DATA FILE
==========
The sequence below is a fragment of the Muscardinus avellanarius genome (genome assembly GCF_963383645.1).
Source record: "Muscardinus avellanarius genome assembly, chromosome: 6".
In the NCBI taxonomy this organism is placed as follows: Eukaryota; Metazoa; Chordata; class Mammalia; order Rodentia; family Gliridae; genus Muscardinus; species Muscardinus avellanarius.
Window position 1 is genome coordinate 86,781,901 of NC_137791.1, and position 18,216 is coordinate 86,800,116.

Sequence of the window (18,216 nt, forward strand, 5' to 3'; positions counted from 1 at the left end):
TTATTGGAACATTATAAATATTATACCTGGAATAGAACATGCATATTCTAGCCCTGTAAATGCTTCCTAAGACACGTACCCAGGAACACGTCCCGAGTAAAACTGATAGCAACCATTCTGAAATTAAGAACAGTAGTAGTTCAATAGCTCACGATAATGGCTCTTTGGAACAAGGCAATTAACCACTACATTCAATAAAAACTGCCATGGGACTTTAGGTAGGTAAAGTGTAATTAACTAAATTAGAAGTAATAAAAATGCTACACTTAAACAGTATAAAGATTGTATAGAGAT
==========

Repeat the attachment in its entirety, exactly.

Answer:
The sequence below is a fragment of the Muscardinus avellanarius genome (genome assembly GCF_963383645.1).
Source record: "Muscardinus avellanarius genome assembly, chromosome: 6".
In the NCBI taxonomy this organism is placed as follows: Eukaryota; Metazoa; Chordata; class Mammalia; order Rodentia; family Gliridae; genus Muscardinus; species Muscardinus avellanarius.
Window position 1 is genome coordinate 86,781,901 of NC_137791.1, and position 18,216 is coordinate 86,800,116.

Sequence of the window (18,216 nt, forward strand, 5' to 3'; positions counted from 1 at the left end):
TTATTGGAACATTATAAATATTATACCTGGAATAGAACATGCATATTCTAGCCCTGTAAATGCTTCCTAAGACACGTACCCAGGAACACGTCCCGAGTAAAACTGATAGCAACCATTCTGAAATTAAGAACAGTAGTAGTTCAATAGCTCACGATAATGGCTCTTTGGAACAAGGCAATTAACCACTACATTCAATAAAAACTGCCATGGGACTTTAGGTAGGTAAAGTGTAATTAACTAAATTAGAAGTAATAAAAATGCTACACTTAAACAGTATAAAGATTGTATAGAGAT